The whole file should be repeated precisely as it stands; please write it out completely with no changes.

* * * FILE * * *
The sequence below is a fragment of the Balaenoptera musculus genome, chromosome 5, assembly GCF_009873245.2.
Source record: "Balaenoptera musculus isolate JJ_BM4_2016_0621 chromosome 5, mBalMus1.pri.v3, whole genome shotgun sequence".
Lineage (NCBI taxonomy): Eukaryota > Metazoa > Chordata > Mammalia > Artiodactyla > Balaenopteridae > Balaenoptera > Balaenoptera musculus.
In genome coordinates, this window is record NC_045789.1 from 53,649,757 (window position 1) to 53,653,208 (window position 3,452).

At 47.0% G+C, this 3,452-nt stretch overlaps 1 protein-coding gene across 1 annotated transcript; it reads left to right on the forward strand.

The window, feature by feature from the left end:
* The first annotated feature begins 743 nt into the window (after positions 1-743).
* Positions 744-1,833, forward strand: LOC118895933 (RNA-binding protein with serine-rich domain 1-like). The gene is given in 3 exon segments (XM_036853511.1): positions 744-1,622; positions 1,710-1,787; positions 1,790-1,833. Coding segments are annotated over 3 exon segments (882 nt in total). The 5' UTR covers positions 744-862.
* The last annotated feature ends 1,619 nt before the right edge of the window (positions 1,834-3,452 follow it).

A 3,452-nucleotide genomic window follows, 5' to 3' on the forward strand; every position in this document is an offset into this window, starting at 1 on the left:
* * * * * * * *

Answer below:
The sequence below is a fragment of the Balaenoptera musculus genome, chromosome 5, assembly GCF_009873245.2.
Source record: "Balaenoptera musculus isolate JJ_BM4_2016_0621 chromosome 5, mBalMus1.pri.v3, whole genome shotgun sequence".
Lineage (NCBI taxonomy): Eukaryota > Metazoa > Chordata > Mammalia > Artiodactyla > Balaenopteridae > Balaenoptera > Balaenoptera musculus.
In genome coordinates, this window is record NC_045789.1 from 53,649,757 (window position 1) to 53,653,208 (window position 3,452).

At 47.0% G+C, this 3,452-nt stretch overlaps 1 protein-coding gene across 1 annotated transcript; it reads left to right on the forward strand.

The window, feature by feature from the left end:
* The first annotated feature begins 743 nt into the window (after positions 1-743).
* Positions 744-1,833, forward strand: LOC118895933 (RNA-binding protein with serine-rich domain 1-like). The gene is given in 3 exon segments (XM_036853511.1): positions 744-1,622; positions 1,710-1,787; positions 1,790-1,833. Coding segments are annotated over 3 exon segments (882 nt in total). The 5' UTR covers positions 744-862.
* The last annotated feature ends 1,619 nt before the right edge of the window (positions 1,834-3,452 follow it).

A 3,452-nucleotide genomic window follows, 5' to 3' on the forward strand; every position in this document is an offset into this window, starting at 1 on the left: